Glaucoma Drainage Device Fares Better Than Laser Procedure in 12-Month Study

Advanced stage patients saw more IOP reductions, needed fewer additional interventions.

A glaucoma drainage valve more effectively lowers intraocular pressure (IOP) than a laser procedure, according to findings published in International Ophthalmology. The study shows that transscleral cyclophotocoagulation can effectively reduce IOP in eyes with advanced glaucoma, but that the implant more efficiently decreases both IOP and the number of antiglaucoma agents necessary.

The prospective observational clinical study examined 30 eyes of 30 patients with advanced open-angle glaucoma. The patients were randomized for either a laser procedure or Ahmed valve implantation to manage their IOP. The study sample consisted of 12 males and 18 females with a mean age of approximately 75.8 years. Inclusion criteria included a diagnosis of advanced primary open-angle glaucoma, IOP greater than 21 mm Hg, cup-to-disc ratio 0.9 to 1.0, failure to meet the target IOP with either maximal tolerated local medical therapy (2 to 4 antiglaucoma agents) or systemic therapy. A total of 15 eyes were put into group A and were treated with the laser procedure. The other 15 eyes (group B) were implanted with Ahmed valves. The follow-up time of the study was 12 months. Absolute success was defined as achieving an IOP between 6 mm Hg and 15 mm Hg and at least 30% reduction of the IOP from baseline under reduced or the same number of antiglaucoma agents after the surgical procedure without following glaucoma surgeries. Qualified success was achieving IOP between 6 mm Hg and 18 mm Hg and at least 20% reduction of the IOP from baseline regardless of the number of postoperative antiglaucoma agents.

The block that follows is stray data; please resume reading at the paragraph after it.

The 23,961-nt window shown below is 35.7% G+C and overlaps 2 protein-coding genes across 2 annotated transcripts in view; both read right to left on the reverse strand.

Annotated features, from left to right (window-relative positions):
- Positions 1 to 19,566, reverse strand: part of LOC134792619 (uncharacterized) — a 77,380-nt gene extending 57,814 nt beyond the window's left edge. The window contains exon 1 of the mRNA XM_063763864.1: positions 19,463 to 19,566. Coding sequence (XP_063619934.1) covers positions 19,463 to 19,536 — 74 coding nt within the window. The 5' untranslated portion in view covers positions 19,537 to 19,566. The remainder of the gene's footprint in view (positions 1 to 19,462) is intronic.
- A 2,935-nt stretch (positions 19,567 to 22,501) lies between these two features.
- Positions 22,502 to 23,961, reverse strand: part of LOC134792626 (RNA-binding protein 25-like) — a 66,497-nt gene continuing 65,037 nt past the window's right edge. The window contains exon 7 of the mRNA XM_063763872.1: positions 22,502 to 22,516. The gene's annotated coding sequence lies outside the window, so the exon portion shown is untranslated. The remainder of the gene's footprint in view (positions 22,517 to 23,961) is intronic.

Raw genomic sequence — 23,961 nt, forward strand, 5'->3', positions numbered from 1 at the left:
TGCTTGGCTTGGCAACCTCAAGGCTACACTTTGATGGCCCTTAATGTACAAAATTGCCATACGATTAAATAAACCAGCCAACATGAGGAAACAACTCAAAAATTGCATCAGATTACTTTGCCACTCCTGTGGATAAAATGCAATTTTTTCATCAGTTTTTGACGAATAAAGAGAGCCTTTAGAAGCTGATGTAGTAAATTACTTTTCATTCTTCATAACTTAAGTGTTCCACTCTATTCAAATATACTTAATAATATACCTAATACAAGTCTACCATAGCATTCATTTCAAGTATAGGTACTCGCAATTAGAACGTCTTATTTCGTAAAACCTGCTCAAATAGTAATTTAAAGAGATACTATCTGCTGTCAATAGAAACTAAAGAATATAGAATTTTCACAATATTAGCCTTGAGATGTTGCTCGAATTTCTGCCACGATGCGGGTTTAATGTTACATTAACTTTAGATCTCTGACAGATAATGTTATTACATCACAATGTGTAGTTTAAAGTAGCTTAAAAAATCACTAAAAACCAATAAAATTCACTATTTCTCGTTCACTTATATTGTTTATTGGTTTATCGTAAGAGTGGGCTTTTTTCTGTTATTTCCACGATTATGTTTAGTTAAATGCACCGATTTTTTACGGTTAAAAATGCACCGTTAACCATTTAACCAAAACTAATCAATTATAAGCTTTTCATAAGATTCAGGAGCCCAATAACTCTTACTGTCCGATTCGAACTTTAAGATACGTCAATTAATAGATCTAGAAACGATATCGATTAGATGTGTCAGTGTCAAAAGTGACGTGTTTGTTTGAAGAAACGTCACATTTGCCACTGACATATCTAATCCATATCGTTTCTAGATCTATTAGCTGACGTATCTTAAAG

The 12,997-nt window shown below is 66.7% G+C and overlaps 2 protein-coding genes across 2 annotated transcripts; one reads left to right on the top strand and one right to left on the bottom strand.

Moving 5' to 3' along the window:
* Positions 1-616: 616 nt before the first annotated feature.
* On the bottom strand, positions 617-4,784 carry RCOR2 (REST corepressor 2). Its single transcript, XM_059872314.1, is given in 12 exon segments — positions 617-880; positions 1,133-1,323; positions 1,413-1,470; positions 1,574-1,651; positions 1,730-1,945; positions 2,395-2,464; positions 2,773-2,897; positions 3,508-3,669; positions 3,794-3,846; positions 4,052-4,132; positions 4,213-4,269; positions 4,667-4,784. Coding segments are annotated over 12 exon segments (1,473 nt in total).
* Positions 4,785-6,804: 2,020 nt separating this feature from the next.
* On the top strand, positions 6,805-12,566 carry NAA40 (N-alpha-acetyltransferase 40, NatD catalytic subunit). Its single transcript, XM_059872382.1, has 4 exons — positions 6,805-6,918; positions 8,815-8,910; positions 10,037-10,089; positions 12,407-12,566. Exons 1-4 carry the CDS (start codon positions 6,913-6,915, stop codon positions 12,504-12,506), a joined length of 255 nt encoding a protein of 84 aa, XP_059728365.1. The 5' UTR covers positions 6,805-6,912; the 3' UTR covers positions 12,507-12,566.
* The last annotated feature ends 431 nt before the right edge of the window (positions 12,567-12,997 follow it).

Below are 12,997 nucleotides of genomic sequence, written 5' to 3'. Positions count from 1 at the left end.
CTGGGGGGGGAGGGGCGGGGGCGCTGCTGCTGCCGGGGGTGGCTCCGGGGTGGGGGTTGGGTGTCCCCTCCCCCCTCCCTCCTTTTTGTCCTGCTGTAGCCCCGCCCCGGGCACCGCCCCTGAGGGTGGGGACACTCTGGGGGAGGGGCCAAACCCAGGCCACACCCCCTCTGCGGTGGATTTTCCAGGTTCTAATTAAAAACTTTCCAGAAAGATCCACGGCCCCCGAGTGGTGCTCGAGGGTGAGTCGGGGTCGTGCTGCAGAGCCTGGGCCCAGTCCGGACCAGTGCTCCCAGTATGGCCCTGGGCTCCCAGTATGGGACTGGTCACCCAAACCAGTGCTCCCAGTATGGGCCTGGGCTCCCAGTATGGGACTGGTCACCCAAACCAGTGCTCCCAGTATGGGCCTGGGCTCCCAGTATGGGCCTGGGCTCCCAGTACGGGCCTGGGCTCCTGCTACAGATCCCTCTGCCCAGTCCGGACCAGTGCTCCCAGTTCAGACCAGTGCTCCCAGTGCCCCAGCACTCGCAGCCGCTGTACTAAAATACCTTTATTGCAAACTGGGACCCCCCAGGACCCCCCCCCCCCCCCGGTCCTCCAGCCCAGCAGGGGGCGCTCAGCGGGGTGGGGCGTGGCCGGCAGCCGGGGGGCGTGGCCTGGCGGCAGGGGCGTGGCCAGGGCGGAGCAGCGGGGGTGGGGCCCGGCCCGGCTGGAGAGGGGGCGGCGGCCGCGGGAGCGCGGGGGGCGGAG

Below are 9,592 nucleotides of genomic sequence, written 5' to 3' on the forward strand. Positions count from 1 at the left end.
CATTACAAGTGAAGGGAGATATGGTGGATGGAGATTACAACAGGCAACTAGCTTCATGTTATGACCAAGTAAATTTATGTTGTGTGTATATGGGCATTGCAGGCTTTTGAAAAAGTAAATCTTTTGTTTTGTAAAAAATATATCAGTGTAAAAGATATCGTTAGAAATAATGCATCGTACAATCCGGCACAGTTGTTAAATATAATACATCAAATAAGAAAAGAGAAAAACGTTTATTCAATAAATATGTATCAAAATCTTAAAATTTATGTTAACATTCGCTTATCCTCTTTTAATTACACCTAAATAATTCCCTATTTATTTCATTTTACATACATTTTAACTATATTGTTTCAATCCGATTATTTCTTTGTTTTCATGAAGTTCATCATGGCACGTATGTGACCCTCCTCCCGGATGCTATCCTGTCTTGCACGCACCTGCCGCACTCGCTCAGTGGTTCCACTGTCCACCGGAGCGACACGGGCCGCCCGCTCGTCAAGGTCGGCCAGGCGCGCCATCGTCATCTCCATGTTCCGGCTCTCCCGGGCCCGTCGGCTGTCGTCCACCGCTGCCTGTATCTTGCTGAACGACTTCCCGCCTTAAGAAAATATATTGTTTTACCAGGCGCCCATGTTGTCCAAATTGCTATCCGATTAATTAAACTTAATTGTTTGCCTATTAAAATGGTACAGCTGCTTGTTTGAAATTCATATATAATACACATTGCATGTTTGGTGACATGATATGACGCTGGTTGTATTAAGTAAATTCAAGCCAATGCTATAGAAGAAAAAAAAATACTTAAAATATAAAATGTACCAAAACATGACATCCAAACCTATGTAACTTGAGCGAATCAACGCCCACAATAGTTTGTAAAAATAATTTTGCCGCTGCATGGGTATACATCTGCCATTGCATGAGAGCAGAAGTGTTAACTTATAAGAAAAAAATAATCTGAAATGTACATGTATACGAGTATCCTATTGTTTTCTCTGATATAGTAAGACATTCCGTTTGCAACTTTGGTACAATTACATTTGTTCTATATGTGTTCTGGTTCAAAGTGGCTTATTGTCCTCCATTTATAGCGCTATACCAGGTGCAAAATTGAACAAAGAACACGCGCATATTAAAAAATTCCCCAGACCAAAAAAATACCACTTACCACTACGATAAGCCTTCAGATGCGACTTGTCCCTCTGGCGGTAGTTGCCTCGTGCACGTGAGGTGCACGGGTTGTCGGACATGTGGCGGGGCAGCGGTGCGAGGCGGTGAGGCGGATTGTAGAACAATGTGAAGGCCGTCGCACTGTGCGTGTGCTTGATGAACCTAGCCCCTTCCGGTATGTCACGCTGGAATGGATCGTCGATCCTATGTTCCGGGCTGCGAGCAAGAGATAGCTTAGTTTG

Investigators saw a 30% (or greater) reduction in IOP in 33.3% of eyes in group A, the laser procedure group, and in 73.3% of eyes in group B, the Ahmed valve group, during the follow-up period of 12 months. A statistically significant decrease in the number of eye drops was observed in both groups (P <.01). Of note, 53.3% of the eyes of group A underwent additional antiglaucoma procedures to achieve target IOP. The number of the local medications that were administered 12 months after the ocular surgery was 2 (± 1.3) in group A and 0.57 (± 0.9) in group B, compared with 3.2 (± 0.78) in group A and 3.33 (± 0.7) in group B administered before surgery (P =.016). Additionally, 8 eyes (53.33%) in group A were referred for additional treatment due to an acute postoperative rise in IOP. No further anti-glaucoma procedures were necessary for group B.

 The research concludes that patients with severe glaucoma were more effectively treated with Ahmed valves in the 12-month follow-up period than the laser procedure.

Researchers note several limitations of their study, including its limited sample size and relatively short follow-up duration. Additionally, researchers note that their results are not applicable to community-based glaucoma practices since the participants in the current study had advanced glaucoma and multiple ocular comorbidities. 


Fili S, Kontopoulou K, Vastardis I, et al. Transscleral cyclophotocoagulation with MicroPulse® laser versus Ahmed valve implantation in patients with advanced primary open-angle glaucoma. Int Ophthalmol. Published online January 3, 2021. doi:10.1007/s10792-020-01682-0